It was very surprising indeed when once I went into a village to be told there had never been a musungu (literally someone the colour of millet) there since Livingstone himself. I suppose that totally unplanned and unknowingly our paths must have crossed a few times however vast the distances there are with endless forest in every direction. The relatively small Lake Mweru was one of the lesser known places he was the first European to set eyes on. I am glad I have photos I took of youths fishing on its waters from their dug-out canoes.

Well to its east was the far larger and so beautiful Lake Malawi and once I found my (or my chitukutuku found its) way up the multiple hairpin bends to the place that still bears Livingstone’s name. Livingstonia Hospital was manned by a single doctor from Northern Ireland and I soon was welcomed as his guest. Donald Brownlie worked heroically and sometimes I went with him to some of his ‘clinics’ 2000 feet below on the Lake shore. I would join him sitting in the back of the little lorry that served to transport the patients to and fro between shore and hospital. The whole way they would be singing their favourite hymns in the local Tubuka language with Donald as enthusiastic as any of the patients. There he would be with his patients and his stethoscope examining them while hens wandered about jumping over the sufferer. Not that this flustered Donald in the least.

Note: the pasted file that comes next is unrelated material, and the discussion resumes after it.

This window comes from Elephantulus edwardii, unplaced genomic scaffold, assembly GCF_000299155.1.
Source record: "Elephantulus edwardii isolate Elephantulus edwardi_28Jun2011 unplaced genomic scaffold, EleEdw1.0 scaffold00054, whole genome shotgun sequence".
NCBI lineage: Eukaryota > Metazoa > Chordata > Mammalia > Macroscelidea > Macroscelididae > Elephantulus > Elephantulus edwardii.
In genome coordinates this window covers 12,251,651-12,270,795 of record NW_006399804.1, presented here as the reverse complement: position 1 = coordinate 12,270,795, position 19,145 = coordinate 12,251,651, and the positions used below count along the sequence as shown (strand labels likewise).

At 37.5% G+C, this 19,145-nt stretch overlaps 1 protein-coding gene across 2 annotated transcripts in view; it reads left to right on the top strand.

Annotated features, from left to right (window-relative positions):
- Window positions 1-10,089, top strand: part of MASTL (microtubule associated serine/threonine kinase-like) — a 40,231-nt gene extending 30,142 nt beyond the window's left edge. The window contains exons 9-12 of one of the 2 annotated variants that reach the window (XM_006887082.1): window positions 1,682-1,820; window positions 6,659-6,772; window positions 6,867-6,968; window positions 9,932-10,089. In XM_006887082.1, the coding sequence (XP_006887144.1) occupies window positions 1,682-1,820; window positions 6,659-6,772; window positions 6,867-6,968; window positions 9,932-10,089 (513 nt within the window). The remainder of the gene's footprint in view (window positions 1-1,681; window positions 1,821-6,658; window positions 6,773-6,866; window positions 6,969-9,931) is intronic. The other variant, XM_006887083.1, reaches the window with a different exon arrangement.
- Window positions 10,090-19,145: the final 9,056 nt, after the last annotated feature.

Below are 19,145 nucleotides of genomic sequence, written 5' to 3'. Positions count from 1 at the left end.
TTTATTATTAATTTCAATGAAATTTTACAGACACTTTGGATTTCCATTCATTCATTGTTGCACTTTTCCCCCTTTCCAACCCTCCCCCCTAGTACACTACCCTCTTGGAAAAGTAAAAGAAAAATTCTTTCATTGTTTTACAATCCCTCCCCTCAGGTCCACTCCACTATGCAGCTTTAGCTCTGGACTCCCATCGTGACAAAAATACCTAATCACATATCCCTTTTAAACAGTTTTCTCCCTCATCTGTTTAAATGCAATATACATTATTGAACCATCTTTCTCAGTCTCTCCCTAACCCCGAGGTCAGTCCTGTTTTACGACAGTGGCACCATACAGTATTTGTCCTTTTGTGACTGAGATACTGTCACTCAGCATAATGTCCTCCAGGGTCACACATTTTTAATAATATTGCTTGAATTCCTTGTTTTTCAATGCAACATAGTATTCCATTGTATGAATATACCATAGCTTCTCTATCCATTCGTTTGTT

These were good days in Africa and the sense of its beauty and the beauty of its peoples has never left me. From time to time I still manage to give voice to that lovely hymn – ‘Lesa e kachema wandi, nshakabili pe’….and something of the warmth of that continent might just find its way into the winter chill.


Prayer in prison


Future golf champion


Leprosy patient harvests lemons


Beer in the making


Chama Mulenga’s good morning


Doctor Brownlie in his clinic

All photo credits: Peter Finlay. Featured image shows boys fishing in dug out canoes on Lake Mweru.